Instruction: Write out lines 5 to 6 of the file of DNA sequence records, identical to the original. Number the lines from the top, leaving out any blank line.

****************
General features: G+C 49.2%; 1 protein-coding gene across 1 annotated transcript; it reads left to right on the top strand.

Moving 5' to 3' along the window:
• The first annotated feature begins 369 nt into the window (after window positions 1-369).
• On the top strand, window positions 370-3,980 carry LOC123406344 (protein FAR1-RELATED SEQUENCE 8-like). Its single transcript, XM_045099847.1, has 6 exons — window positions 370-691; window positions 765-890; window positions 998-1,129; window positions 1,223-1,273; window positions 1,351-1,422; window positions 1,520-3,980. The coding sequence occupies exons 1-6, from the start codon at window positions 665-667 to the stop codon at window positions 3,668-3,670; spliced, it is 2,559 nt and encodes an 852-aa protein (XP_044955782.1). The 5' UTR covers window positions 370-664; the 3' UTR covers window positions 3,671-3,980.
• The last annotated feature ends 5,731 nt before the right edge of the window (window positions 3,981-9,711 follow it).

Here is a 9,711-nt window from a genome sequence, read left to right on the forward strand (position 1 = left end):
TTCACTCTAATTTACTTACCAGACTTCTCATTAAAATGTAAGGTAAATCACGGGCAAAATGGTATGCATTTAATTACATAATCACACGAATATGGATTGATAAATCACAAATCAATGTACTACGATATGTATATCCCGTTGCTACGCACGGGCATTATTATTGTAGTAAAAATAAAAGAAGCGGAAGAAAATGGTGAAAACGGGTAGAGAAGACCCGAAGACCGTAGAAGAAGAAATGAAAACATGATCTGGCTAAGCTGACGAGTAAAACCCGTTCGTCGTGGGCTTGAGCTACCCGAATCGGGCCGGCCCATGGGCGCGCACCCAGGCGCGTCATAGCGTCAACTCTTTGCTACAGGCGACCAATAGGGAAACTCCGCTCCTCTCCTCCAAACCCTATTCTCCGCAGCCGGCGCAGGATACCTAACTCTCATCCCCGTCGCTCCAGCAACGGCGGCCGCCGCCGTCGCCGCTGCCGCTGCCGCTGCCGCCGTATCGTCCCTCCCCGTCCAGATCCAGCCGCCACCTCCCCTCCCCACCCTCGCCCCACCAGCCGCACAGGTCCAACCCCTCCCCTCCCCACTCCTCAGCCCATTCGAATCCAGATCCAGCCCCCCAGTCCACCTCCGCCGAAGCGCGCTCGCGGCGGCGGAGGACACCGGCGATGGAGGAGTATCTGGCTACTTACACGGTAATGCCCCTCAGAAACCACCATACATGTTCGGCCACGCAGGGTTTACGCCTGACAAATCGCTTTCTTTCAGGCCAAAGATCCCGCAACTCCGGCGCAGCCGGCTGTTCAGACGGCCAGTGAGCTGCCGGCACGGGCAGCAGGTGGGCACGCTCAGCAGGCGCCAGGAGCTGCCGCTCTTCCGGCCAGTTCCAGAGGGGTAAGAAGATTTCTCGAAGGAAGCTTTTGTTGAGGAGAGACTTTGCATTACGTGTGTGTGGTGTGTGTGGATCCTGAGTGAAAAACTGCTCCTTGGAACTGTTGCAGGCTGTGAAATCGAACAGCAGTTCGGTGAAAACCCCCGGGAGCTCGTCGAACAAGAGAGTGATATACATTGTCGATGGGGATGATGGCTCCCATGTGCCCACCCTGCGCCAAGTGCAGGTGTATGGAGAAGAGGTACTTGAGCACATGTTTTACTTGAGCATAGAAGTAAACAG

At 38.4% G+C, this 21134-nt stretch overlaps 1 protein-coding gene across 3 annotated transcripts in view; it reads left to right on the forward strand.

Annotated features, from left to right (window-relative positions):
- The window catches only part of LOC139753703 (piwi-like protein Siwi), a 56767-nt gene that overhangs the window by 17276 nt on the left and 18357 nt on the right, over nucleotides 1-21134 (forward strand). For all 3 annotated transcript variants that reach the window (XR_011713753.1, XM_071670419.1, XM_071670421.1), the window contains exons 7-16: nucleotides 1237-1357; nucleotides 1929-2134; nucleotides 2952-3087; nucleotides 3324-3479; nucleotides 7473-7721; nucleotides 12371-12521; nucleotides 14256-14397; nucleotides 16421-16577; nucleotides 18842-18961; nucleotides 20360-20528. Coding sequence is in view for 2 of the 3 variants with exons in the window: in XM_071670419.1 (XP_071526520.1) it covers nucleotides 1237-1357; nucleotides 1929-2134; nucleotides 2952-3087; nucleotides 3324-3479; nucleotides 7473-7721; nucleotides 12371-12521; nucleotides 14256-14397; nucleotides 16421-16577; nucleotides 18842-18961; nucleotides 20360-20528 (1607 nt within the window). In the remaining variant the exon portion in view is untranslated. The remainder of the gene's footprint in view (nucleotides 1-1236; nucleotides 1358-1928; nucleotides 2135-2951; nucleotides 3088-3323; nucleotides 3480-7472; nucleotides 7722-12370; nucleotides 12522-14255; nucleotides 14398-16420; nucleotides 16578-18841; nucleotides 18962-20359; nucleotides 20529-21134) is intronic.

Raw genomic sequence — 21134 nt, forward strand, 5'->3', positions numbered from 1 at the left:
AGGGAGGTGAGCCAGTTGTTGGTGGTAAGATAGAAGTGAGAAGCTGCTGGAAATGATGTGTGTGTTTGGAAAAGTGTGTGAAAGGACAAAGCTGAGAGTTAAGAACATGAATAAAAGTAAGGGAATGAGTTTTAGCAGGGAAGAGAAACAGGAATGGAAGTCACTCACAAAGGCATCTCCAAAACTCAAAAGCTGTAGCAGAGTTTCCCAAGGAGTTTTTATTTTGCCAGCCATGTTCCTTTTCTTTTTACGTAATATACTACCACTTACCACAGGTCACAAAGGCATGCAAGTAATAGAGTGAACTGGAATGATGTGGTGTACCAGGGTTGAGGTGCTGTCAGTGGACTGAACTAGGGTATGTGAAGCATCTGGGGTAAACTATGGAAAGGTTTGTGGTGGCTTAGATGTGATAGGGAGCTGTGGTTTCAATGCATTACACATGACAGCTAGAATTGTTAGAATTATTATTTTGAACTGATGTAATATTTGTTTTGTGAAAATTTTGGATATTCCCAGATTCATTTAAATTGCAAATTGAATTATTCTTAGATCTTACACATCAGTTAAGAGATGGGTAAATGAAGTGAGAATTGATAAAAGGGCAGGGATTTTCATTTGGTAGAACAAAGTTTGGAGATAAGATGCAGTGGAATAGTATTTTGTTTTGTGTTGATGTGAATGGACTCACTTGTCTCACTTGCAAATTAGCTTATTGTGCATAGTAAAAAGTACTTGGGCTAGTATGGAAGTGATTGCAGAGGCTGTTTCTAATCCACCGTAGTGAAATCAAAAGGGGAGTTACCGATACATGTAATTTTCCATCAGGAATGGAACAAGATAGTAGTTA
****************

• The last annotated feature ends 5,731 nt before the right edge of the window (window positions 3,981-9,711 follow it).

Here is a 9,711-nt window from a genome sequence, read left to right on the forward strand (position 1 = left end):